Teenage Miami-Dade Inmate Says Boiling Hot Water Thrown Into His Cell Severely Burned Him

A female Miami-Dade Corrections officer threw the hot water through an opening in his door during a dispute, Joshua Wiggins says

A teenage inmate at a South Florida jail is threatening to sue after he says he was severely burned when a Miami-Dade Corrections officer threw boiling hot water into his cell.

"I was on the ground, like begging. It was burning,” Joshua Wiggins said. “I can't explain the pain. It was like burning.”

Wiggins, 19, is now being held at the Metro West Detention Center for allegedly having marijuana that he was going to sell.

But it’s what happened at the detention facility downtown right before the then-18-year-old went to court that has corrections officers reassigned and an investigation by the corrections department underway.

Wiggins said a female guard went way over the line.

He said he was “in agonizing pain — agonizing, talking about burning pain – burning."

He provided photos of himself that were taken a few weeks ago. Wiggins said he has been badly burned across his upper body – from his neck to his waist – and also on his arm.

On Friday, from inside the west Miami-Dade correctional facility where he’s being held, Wiggins said that on Aug. 9, 2012, he got into a verbal dispute with a female correctional officer while in his cell at the pretrial detention facility.

Wiggins said the officer responded by throwing boiling hot water through an opening in the cell door, burning him.

“Within the next few days my skin turned pink and my nipples and all that like from the top of my chest to the bottom of my stomach,” he said.

David Kubiliun is his attorney.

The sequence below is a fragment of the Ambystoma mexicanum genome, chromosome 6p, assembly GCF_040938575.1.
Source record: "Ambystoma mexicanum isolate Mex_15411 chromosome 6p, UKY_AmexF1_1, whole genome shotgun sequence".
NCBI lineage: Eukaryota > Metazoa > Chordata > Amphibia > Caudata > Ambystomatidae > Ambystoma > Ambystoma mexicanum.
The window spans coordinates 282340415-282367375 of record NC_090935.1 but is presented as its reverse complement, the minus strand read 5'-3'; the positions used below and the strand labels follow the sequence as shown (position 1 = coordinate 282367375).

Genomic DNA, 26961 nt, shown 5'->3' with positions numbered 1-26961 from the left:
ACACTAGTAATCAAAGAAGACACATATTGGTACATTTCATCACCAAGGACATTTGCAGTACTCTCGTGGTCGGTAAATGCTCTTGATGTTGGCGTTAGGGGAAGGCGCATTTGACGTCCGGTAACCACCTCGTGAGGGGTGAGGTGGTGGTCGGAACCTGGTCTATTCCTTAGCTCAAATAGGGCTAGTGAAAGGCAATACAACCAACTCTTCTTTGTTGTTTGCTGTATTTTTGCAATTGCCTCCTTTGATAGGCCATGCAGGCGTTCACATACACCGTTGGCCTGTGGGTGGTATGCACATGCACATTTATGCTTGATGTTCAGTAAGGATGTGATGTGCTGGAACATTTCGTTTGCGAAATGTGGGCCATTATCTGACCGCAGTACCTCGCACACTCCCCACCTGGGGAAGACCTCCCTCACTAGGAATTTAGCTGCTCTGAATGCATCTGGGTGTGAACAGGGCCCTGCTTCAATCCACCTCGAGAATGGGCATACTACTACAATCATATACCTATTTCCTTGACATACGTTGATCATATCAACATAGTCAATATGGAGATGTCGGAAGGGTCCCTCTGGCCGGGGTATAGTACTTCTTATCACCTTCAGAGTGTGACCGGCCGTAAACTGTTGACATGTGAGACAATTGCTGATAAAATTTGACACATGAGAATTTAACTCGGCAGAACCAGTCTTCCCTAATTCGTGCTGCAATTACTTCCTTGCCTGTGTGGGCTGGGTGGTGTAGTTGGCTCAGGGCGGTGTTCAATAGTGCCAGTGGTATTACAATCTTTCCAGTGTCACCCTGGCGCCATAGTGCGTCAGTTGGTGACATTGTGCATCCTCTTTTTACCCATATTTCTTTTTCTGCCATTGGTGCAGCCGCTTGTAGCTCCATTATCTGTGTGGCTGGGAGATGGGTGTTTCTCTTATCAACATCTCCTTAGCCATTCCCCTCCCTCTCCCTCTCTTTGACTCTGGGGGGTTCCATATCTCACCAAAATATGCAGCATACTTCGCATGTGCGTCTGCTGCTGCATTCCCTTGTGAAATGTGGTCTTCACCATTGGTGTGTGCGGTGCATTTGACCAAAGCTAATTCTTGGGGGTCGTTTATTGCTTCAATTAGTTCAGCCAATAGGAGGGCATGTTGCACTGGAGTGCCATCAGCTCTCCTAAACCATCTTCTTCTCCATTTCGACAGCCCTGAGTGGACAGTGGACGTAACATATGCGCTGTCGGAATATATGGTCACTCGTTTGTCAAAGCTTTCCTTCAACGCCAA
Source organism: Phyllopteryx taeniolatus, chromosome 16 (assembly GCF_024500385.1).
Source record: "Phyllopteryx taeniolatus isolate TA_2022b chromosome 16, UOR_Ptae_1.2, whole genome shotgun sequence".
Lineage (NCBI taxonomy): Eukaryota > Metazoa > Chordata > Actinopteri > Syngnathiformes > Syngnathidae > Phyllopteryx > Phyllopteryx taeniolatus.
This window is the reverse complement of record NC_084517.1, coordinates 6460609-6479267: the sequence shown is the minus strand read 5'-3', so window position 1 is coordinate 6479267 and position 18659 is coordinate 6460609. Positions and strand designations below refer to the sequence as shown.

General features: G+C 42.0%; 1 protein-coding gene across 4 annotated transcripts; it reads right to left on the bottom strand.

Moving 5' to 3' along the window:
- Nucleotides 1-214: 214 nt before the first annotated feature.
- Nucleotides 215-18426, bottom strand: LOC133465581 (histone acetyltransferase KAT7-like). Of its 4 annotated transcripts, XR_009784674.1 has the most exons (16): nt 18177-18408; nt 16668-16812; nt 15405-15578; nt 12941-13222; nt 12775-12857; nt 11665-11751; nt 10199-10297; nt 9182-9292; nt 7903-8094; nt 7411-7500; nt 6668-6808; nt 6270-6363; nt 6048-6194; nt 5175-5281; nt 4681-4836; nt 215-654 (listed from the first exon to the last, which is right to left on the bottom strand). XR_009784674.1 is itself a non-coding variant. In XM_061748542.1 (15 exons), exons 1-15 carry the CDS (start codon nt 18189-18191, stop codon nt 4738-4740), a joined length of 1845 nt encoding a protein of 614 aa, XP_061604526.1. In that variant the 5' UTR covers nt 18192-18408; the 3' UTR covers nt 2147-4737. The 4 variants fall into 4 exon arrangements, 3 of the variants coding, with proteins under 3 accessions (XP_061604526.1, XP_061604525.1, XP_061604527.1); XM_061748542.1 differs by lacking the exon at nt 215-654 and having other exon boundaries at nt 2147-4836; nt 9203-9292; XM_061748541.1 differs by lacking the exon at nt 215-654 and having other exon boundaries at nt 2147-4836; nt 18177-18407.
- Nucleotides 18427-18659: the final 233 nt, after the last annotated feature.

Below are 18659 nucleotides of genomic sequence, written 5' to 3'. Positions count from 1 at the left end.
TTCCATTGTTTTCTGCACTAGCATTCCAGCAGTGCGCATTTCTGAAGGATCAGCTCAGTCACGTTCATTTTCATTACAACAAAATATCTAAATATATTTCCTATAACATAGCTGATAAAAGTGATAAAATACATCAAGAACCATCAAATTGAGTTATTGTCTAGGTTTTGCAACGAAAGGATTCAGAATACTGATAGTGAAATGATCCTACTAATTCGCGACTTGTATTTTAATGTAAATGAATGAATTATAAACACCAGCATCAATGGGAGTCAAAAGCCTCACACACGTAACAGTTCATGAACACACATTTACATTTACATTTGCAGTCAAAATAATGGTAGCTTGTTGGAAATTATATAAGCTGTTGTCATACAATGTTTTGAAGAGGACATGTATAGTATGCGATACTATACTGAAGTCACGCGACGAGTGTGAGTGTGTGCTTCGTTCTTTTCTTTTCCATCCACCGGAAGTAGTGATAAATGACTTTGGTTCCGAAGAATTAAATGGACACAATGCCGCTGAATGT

"That sort of behavior is completely unacceptable," he said.

Kubiliun said Wiggins was a frightened 18-year-old in an adult jail for the first time.

"Apparently this correctional officer was very frustrated with him crying. She went and got a big hot thing of water ... and poured it all over his body,” Kubiliun said.

Wiggins said his calls for help from other officers were ignored.

"After she burned me, I'm begging and begging them, begging to use the phone and like to call somebody to tell them what she did, and every C.O. who was in there acted like I was crazy,” he said.

Wiggins said at first the corrections department doctor tried to tell him he hadn't been hit with scalding water.

“The lieutenant, or I guess the corporal, she took me to the doctor and he tried to say it was a birthmark," he claims.

The corrections department said that the officers who were involved are on restricted duty and were transferred.

That’s not enough for Wiggins and his attorney.

"How can it be 13 months have passed and Mr. Wiggins has no answers?" Kubiliun said.

The corrections department said that while it has been 13 months, its investigation continues and therefore, it cannot comment further.

Wiggins and his attorney said no matter what he was in the custody at the corrections department at the time, that he was inside his cell, posed no danger to the female officer, and that nothing called for her to allegedly douse him with boiling water.

Wiggins may file a federal lawsuit soon.

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